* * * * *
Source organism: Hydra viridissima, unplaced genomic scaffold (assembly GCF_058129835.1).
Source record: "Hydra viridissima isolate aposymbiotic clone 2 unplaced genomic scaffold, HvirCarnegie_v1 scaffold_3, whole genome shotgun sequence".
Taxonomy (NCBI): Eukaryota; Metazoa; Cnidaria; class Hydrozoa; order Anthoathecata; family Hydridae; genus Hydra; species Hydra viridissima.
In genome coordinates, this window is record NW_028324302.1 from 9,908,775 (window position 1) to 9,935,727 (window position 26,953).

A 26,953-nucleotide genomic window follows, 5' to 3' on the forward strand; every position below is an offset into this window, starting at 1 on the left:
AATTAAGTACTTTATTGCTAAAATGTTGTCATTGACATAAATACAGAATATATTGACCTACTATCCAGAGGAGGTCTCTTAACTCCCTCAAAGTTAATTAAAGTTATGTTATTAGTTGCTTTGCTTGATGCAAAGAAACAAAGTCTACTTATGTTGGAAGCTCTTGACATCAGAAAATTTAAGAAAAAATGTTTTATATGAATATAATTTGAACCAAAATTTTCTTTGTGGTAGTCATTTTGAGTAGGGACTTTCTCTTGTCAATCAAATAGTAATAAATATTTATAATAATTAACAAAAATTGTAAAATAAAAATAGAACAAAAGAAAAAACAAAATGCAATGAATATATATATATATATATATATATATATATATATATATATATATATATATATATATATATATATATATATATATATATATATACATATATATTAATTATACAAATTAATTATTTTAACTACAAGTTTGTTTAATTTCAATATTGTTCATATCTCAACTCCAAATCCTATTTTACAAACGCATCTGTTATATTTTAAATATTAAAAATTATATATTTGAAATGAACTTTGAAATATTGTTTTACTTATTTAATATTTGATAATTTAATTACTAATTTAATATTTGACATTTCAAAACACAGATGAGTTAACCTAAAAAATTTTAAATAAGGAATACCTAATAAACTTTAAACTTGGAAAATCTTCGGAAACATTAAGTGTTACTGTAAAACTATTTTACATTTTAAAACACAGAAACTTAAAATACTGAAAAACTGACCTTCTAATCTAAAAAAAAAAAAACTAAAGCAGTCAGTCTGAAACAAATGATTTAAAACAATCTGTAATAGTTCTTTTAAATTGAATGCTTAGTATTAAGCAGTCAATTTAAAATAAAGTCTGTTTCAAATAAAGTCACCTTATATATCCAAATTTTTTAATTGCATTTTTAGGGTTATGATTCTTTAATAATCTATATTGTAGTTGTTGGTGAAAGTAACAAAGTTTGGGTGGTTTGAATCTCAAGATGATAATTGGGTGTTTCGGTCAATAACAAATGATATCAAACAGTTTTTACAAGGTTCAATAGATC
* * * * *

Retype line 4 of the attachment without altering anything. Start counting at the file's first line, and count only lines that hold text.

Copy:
In genome coordinates, this window is record NW_028324302.1 from 9,908,775 (window position 1) to 9,935,727 (window position 26,953).